A person operating a motor vehicle in the State of New Jersey is required, upon police officer demand, to submit to a chemical breath test. In the State of New Jersey most precincts conduct chemical breath tests for alcohol via Alcotest 7110 (which is manufactured by Drager).
Notwithstanding, there are legal protections provided to New Jersey motorist before he/she is required to submit to a chemical breath tests. Does a person arrested for DWI have to submit to a chemical breath test? Yes, but certain conditions must be met by the arresting police officer. If the arresting police officer meets these conditions the defendant/motorist will be charged and convicted for refusal to submit to a chemical breath test (which results in an automatic license suspension).
Refusal to submit to a breath test is governed by N.J.S.A 39:4-50a and N.J.S.A. 39:4-50.2. To sustain a conviction for refusal under N.J.S.A. 39:4–50.4a(a), the State must prove each of the following elements beyond a reasonable doubt:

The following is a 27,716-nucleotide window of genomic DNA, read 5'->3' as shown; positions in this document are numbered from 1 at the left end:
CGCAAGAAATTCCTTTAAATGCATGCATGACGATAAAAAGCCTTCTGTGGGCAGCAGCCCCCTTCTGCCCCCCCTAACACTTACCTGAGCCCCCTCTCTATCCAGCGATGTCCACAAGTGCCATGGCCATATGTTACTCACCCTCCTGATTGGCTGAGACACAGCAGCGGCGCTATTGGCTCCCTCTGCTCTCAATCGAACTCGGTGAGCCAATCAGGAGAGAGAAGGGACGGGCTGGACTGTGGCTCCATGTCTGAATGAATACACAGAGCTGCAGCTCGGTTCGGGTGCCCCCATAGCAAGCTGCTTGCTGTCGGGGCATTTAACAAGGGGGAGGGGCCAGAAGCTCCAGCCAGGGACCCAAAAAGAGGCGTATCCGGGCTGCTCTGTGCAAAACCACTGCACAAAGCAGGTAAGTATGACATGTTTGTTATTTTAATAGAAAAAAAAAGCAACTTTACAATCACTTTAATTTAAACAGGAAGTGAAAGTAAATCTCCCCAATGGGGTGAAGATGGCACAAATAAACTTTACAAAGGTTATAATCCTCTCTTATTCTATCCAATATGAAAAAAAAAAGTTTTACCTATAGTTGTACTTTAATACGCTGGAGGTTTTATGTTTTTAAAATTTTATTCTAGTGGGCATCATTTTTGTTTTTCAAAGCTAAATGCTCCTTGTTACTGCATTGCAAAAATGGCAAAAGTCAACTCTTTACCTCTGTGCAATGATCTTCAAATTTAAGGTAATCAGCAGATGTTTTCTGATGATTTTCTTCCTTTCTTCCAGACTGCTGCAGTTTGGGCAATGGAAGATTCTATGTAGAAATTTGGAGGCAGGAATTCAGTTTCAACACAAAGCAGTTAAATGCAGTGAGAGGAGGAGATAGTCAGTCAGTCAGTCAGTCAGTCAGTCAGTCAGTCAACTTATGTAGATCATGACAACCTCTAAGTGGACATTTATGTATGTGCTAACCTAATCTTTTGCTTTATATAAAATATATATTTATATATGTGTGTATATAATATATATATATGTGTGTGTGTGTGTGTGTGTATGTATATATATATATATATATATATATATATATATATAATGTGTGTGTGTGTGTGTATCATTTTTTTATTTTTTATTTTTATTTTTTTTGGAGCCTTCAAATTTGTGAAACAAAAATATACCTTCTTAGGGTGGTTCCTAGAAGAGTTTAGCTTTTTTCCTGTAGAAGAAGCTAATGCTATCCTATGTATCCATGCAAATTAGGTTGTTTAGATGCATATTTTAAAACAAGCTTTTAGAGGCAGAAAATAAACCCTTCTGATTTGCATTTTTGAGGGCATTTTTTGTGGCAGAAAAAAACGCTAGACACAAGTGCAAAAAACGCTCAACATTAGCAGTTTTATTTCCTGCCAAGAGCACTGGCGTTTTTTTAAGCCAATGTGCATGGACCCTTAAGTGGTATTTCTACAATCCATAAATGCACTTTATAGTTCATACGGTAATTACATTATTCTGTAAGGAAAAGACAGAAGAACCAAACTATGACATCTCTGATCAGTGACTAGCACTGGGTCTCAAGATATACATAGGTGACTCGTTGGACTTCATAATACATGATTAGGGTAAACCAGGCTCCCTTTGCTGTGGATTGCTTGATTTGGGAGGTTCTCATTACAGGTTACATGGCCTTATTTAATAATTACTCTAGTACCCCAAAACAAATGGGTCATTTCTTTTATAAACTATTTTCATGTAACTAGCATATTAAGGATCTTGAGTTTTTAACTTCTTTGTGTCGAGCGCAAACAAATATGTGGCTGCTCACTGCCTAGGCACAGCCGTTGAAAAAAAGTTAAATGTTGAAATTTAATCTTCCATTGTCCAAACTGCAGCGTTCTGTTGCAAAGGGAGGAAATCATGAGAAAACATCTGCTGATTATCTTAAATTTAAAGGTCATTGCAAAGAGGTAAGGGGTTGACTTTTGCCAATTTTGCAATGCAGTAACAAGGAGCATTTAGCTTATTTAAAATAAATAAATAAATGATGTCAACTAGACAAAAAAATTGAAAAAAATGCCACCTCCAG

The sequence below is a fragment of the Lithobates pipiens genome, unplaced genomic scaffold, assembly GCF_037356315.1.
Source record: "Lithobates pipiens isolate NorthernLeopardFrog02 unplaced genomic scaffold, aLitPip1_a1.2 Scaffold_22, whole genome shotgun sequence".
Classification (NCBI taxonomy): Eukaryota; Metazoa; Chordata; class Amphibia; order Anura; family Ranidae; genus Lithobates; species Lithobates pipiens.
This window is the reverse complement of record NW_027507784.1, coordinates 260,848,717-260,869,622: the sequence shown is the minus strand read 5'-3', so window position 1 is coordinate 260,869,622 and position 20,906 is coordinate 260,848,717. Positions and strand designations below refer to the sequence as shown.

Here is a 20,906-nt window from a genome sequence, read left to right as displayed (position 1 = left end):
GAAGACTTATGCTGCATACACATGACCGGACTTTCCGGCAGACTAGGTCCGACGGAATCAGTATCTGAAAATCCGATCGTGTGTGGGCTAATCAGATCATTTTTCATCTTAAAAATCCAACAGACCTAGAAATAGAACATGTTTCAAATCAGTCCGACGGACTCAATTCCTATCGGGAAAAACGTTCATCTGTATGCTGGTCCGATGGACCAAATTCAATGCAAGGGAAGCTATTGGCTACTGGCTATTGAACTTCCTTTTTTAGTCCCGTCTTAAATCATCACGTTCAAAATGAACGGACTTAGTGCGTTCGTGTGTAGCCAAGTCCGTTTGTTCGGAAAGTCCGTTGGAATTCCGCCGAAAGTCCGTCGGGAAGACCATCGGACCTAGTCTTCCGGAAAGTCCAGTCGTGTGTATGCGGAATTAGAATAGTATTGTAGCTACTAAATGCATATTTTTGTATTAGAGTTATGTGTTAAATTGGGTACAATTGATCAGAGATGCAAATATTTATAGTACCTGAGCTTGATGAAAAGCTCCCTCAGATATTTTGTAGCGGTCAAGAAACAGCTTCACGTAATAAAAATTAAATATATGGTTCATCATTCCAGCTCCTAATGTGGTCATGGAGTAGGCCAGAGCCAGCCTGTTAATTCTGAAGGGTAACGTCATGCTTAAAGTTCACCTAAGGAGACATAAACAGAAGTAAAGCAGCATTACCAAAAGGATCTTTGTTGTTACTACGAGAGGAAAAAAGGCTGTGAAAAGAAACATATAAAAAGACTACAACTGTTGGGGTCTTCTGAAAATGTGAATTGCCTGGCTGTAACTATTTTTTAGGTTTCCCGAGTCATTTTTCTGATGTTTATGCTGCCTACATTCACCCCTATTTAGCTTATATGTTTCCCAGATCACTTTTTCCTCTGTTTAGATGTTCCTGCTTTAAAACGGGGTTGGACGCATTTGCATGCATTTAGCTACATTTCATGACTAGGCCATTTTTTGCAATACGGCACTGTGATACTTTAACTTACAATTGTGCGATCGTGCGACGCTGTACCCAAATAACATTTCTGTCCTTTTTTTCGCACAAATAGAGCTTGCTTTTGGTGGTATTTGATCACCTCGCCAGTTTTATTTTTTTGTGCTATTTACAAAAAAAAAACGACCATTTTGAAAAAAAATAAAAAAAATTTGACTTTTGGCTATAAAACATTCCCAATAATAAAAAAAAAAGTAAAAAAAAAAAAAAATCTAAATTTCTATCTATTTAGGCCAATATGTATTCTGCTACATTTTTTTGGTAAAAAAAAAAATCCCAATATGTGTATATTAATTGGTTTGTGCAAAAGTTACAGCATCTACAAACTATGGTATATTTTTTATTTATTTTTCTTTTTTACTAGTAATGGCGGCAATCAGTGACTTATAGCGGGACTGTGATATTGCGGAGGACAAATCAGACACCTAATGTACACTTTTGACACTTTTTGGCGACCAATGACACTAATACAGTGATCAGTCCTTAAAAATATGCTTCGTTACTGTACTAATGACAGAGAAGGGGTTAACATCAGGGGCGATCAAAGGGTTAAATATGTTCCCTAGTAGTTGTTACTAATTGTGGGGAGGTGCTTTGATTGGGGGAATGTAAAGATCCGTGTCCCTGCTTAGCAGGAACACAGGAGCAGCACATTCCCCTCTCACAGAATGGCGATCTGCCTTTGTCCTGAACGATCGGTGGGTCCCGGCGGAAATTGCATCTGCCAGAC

(1) the arresting officer had probable cause to believe that defendant had been driving or was in actual physical control of a motor vehicle while under the influence of alcohol or drugs; (2) defendant was arrested for driving while intoxicated; (3) the officer requested defendant to submit to a chemical breath test and informed defendant of the consequences of refusing to do so; and (4) defendant thereafter refused to submit to the test.
If you have been issued a summons for DWI or Refusal to Submit to a Breath Test, give New Jersey DWI Lawyer Dan T. Matrafajlo for a free office consultation to discuss your rights and/or possible defenses.